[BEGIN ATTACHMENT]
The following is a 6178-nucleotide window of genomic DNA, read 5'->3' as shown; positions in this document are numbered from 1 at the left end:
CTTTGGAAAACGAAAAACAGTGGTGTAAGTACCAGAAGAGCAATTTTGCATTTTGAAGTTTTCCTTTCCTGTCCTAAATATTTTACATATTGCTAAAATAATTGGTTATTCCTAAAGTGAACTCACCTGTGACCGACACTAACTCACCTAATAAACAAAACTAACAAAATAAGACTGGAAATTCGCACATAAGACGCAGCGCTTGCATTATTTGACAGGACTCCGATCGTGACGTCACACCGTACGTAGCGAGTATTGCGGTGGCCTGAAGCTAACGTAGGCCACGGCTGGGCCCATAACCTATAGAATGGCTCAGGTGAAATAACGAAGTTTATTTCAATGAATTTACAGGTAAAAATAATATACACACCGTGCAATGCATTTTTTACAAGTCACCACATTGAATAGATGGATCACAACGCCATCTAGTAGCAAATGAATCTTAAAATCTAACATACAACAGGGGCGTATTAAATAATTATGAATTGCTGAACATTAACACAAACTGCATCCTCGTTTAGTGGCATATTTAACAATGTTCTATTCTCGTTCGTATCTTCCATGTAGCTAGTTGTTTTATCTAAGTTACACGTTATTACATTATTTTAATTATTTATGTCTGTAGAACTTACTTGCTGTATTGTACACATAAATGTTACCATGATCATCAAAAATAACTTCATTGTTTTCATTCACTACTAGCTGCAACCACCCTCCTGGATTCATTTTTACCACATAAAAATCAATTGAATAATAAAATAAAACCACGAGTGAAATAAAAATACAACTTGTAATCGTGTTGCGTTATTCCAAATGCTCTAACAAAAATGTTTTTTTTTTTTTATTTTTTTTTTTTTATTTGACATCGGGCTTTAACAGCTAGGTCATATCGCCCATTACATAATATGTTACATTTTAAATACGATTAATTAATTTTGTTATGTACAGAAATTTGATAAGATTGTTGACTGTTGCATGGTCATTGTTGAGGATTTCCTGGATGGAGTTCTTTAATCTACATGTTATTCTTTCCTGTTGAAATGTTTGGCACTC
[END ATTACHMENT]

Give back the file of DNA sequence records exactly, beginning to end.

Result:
The following is a 6178-nucleotide window of genomic DNA, read 5'->3' as shown; positions in this document are numbered from 1 at the left end:
CTTTGGAAAACGAAAAACAGTGGTGTAAGTACCAGAAGAGCAATTTTGCATTTTGAAGTTTTCCTTTCCTGTCCTAAATATTTTACATATTGCTAAAATAATTGGTTATTCCTAAAGTGAACTCACCTGTGACCGACACTAACTCACCTAATAAACAAAACTAACAAAATAAGACTGGAAATTCGCACATAAGACGCAGCGCTTGCATTATTTGACAGGACTCCGATCGTGACGTCACACCGTACGTAGCGAGTATTGCGGTGGCCTGAAGCTAACGTAGGCCACGGCTGGGCCCATAACCTATAGAATGGCTCAGGTGAAATAACGAAGTTTATTTCAATGAATTTACAGGTAAAAATAATATACACACCGTGCAATGCATTTTTTACAAGTCACCACATTGAATAGATGGATCACAACGCCATCTAGTAGCAAATGAATCTTAAAATCTAACATACAACAGGGGCGTATTAAATAATTATGAATTGCTGAACATTAACACAAACTGCATCCTCGTTTAGTGGCATATTTAACAATGTTCTATTCTCGTTCGTATCTTCCATGTAGCTAGTTGTTTTATCTAAGTTACACGTTATTACATTATTTTAATTATTTATGTCTGTAGAACTTACTTGCTGTATTGTACACATAAATGTTACCATGATCATCAAAAATAACTTCATTGTTTTCATTCACTACTAGCTGCAACCACCCTCCTGGATTCATTTTTACCACATAAAAATCAATTGAATAATAAAATAAAACCACGAGTGAAATAAAAATACAACTTGTAATCGTGTTGCGTTATTCCAAATGCTCTAACAAAAATGTTTTTTTTTTTTTATTTTTTTTTTTTTATTTGACATCGGGCTTTAACAGCTAGGTCATATCGCCCATTACATAATATGTTACATTTTAAATACGATTAATTAATTTTGTTATGTACAGAAATTTGATAAGATTGTTGACTGTTGCATGGTCATTGTTGAGGATTTCCTGGATGGAGTTCTTTAATCTACATGTTATTCTTTCCTGTTGAAATGTTTGGCACTC